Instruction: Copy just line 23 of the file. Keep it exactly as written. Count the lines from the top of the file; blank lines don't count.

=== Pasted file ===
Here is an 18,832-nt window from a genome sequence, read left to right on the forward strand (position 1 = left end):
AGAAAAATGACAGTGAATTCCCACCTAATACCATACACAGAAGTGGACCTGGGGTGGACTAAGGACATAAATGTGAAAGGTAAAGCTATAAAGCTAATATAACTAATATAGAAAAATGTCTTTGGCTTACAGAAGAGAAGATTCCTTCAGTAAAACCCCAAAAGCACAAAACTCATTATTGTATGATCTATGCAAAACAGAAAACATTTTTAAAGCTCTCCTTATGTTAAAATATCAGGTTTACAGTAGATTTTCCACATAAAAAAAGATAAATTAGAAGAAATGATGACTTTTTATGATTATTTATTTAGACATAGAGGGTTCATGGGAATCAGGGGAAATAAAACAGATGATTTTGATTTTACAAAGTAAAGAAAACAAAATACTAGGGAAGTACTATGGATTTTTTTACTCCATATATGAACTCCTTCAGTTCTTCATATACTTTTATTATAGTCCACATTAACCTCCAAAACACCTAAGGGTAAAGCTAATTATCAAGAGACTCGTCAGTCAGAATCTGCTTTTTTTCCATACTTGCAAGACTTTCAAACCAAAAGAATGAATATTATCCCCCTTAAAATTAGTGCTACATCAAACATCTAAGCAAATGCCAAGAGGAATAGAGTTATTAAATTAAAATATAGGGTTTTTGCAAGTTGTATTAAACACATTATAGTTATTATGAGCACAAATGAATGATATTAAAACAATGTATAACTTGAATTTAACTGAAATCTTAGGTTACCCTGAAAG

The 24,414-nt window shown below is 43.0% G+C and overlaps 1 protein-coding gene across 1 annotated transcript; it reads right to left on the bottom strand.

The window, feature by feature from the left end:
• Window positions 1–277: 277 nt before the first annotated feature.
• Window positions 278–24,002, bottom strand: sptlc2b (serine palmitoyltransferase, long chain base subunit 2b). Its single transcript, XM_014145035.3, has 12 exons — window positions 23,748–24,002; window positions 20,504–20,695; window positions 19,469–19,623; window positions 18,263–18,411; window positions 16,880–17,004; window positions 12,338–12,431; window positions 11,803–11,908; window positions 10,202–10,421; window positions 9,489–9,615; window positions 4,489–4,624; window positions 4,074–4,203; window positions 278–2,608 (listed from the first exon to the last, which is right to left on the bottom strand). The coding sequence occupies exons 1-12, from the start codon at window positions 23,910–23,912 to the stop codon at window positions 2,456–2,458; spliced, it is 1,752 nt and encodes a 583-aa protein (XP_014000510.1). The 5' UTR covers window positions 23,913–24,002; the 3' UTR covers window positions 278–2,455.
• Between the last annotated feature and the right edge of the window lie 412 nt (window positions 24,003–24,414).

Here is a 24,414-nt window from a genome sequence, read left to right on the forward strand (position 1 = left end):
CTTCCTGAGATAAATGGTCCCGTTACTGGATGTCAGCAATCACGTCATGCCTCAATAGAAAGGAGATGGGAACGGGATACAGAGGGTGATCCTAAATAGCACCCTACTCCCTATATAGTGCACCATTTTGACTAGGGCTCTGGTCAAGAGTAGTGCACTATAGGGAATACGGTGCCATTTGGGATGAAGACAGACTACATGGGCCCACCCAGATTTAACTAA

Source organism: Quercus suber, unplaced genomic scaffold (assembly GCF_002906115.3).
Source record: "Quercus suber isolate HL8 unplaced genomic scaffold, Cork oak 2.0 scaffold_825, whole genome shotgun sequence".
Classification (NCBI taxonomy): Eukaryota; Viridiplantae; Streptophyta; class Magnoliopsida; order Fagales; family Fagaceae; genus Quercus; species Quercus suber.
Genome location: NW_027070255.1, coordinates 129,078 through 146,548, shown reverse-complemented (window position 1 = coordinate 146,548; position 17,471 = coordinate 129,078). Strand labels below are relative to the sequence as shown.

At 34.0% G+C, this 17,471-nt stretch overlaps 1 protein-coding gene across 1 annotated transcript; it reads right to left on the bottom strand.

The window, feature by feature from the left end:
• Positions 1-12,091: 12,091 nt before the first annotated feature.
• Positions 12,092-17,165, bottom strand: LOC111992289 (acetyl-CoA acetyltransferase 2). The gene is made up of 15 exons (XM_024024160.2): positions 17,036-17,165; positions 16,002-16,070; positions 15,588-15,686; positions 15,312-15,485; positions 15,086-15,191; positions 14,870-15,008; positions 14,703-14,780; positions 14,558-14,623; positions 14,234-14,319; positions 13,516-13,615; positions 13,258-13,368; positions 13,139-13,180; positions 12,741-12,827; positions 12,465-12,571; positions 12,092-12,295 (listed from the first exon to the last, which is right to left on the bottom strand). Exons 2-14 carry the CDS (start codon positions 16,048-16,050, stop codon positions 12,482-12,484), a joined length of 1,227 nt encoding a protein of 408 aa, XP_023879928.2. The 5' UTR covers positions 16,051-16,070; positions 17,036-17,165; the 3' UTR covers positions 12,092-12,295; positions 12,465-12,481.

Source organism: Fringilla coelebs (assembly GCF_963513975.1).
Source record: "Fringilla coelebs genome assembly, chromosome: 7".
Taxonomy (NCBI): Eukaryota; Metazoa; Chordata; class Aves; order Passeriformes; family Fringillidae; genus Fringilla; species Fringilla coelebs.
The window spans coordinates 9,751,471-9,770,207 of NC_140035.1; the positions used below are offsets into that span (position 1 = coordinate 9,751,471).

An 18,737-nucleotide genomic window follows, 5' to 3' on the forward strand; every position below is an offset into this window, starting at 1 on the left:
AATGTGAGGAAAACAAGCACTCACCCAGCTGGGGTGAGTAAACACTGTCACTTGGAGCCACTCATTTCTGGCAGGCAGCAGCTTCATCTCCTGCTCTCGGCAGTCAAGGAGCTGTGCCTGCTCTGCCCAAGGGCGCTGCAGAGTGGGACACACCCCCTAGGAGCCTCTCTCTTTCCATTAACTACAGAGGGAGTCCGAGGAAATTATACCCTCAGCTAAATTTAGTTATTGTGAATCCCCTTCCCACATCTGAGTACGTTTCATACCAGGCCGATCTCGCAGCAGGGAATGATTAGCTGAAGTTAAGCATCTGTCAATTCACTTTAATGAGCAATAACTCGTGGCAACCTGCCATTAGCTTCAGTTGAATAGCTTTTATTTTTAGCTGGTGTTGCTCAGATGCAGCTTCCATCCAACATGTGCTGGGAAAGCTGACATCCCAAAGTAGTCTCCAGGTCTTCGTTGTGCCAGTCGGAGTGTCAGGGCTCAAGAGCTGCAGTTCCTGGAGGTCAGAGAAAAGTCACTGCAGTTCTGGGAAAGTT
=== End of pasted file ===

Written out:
AATGTGAGGAAAACAAGCACTCACCCAGCTGGGGTGAGTAAACACTGTCACTTGGAGCCACTCATTTCTGGCAGGCAGCAGCTTCATCTCCTGCTCTCGGCAGTCAAGGAGCTGTGCCTGCTCTGCCCAAGGGCGCTGCAGAGTGGGACACACCCCCTAGGAGCCTCTCTCTTTCCATTAACTACAGAGGGAGTCCGAGGAAATTATACCCTCAGCTAAATTTAGTTATTGTGAATCCCCTTCCCACATCTGAGTACGTTTCATACCAGGCCGATCTCGCAGCAGGGAATGATTAGCTGAAGTTAAGCATCTGTCAATTCACTTTAATGAGCAATAACTCGTGGCAACCTGCCATTAGCTTCAGTTGAATAGCTTTTATTTTTAGCTGGTGTTGCTCAGATGCAGCTTCCATCCAACATGTGCTGGGAAAGCTGACATCCCAAAGTAGTCTCCAGGTCTTCGTTGTGCCAGTCGGAGTGTCAGGGCTCAAGAGCTGCAGTTCCTGGAGGTCAGAGAAAAGTCACTGCAGTTCTGGGAAAGTT